But even this new strategy isn't enough to liven up the show, says Ken Tucker
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Silas Gaither
Credit: Silas Gaither: Robert Voets/CBS

The tribes are forced to trade members

Last night, ”Survivor: Africa” became the most un-American program on television.

How? At the exact moment when President Bush was addressing the nation while standing in front of a banner reading ”United We Stand,” ”Survivor” was busy dividing: Samburu’s Frank, Silas, and Theresa were shipped over to team Boran, in forced exchange for Lex, Tom, and Kelly.

It was an ironic contrast — CBS too scared to air its broadcast of a Presidential address lest it lose even more millions of viewers to ”Friends,” even as ”Survivor”’s Ethan was moaning that ”my two closest FRIENDS on the team were gone.”

This was the switcheroo CBS had been desperately promoting all week: ”Don’t miss the first 15 minutes.” Translation: Please, please, please, Nielsen-box families — tune away from the first half of ”Friends”! And the President, talking about national security? Well, catch it on the local news at 11.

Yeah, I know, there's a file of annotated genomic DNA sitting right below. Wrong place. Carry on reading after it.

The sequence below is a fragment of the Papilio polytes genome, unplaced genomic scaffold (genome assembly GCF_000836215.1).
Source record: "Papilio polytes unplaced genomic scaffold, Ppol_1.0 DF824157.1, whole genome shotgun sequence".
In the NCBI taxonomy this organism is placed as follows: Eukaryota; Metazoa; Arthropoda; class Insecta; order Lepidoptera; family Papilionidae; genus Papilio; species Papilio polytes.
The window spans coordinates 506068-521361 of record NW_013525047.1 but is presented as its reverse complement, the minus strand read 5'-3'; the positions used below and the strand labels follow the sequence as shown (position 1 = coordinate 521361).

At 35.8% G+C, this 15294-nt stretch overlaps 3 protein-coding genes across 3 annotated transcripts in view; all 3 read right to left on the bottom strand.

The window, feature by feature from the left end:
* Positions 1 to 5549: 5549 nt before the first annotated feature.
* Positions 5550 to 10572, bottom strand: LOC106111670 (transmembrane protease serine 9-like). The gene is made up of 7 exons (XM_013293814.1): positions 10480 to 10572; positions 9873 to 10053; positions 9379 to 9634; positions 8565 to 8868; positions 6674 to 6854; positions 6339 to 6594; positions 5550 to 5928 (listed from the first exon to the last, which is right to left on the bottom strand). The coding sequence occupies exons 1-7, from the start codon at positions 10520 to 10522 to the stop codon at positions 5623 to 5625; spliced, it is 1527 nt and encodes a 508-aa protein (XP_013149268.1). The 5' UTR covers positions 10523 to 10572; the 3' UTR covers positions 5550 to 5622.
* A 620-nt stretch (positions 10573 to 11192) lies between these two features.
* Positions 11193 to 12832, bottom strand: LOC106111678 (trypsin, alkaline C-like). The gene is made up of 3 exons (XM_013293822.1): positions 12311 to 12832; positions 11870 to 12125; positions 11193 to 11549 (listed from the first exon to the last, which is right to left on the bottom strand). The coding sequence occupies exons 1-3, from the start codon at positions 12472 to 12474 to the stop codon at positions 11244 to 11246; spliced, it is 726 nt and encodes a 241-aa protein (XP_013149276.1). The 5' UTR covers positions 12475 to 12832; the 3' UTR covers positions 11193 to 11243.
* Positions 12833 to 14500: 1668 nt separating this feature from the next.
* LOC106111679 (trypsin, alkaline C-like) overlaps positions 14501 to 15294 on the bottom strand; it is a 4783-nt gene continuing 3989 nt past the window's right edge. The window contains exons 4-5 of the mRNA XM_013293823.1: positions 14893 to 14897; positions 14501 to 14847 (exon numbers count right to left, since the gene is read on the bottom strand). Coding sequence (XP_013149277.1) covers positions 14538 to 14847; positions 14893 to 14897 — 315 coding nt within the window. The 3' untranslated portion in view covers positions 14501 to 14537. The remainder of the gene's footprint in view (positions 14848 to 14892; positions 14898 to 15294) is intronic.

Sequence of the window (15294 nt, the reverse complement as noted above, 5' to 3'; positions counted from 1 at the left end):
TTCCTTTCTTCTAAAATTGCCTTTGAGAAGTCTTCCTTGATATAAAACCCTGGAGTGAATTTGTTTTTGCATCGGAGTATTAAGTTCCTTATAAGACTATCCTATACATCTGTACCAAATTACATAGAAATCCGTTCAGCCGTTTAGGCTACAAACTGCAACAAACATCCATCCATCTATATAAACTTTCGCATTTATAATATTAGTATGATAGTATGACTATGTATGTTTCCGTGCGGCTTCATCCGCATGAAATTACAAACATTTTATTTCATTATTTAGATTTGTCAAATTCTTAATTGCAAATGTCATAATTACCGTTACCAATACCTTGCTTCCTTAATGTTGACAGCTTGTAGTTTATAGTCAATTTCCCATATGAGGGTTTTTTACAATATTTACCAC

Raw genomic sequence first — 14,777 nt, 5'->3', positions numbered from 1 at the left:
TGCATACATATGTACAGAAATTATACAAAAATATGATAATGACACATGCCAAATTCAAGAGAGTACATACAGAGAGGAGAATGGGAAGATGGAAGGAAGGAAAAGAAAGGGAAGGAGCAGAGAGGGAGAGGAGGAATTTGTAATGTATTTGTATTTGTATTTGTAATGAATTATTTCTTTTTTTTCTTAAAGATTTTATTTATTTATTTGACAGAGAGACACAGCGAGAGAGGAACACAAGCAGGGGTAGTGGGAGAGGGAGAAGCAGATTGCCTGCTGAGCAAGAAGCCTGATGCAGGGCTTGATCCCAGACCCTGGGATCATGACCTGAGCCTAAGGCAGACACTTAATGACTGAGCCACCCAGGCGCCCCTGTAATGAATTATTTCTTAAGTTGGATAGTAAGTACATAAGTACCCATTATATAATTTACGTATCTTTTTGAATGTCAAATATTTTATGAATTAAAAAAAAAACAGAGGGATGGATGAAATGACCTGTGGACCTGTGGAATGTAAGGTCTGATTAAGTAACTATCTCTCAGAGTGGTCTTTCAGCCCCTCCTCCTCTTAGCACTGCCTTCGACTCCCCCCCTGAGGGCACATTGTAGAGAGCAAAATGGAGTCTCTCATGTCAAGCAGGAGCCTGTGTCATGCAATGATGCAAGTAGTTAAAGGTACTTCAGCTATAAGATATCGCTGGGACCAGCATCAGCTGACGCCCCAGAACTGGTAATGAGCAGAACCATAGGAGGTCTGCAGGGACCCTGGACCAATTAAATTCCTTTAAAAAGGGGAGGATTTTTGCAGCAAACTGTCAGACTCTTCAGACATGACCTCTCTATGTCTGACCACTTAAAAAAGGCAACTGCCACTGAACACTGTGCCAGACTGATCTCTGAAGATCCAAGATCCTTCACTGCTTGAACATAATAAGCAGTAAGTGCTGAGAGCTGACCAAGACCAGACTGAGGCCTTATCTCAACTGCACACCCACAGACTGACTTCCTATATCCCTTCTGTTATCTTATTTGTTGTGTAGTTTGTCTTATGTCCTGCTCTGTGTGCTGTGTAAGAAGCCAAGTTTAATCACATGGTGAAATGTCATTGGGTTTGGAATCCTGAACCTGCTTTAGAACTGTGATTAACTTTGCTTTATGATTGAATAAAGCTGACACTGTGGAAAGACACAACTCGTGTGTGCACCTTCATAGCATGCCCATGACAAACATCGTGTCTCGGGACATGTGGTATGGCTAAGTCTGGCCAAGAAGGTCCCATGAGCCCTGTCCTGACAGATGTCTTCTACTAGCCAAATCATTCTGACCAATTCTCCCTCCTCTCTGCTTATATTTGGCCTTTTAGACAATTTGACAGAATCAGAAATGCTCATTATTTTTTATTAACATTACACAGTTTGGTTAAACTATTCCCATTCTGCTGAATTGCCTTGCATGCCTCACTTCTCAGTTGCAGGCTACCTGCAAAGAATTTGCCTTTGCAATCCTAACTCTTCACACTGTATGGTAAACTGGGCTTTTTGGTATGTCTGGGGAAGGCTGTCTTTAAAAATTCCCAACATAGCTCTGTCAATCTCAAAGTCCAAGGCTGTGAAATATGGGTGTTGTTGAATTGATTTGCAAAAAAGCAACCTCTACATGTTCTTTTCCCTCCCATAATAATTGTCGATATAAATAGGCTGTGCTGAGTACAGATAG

Still, think about it: ”Survivor” producer Mark Burnett masterminded this tribal transfiguration a long while ago — he had no idea the country would be where it is now — so looking at it from his point of view, he’s admitting that this edition of ”Survivor” was strangling on its signature strategies. The famous ”alliances” had become predictable; the back-biting mundane. (Last night’s best bite was the one a tick took out of Lindsay’s rear end, the sight of which, as the insect was removed, provoked creepy, goatish glee in middle-aged Tom.)

I’ll be sorry to see Lindsay go. She’s a staggeringly poor strategist further enhanced by breathtaking self-absorption, which makes her woe-is-me sobbing an amusing sight. Last night, these qualities inspired the best line of the night, from Brandon: ”It’s so great that I’m gay, because I could not put up with a crying woman now.”

Ultimately, thick-headed pretty-boy Silas was booted out in a resounding 5 to 1 vote, and host Jeff Probst, who began the evening in a fetching little white cowboy hat, intimated that the newly reconfigured teams should not assume there’ll be the traditional ”team merge.” This could be a red herring, conceived by his boss Burnett to rattle the contestants and keep us tuning in. And at this point, it would take a sea of red herrings, flooding the East African plain where the game is set, to make the show exciting.

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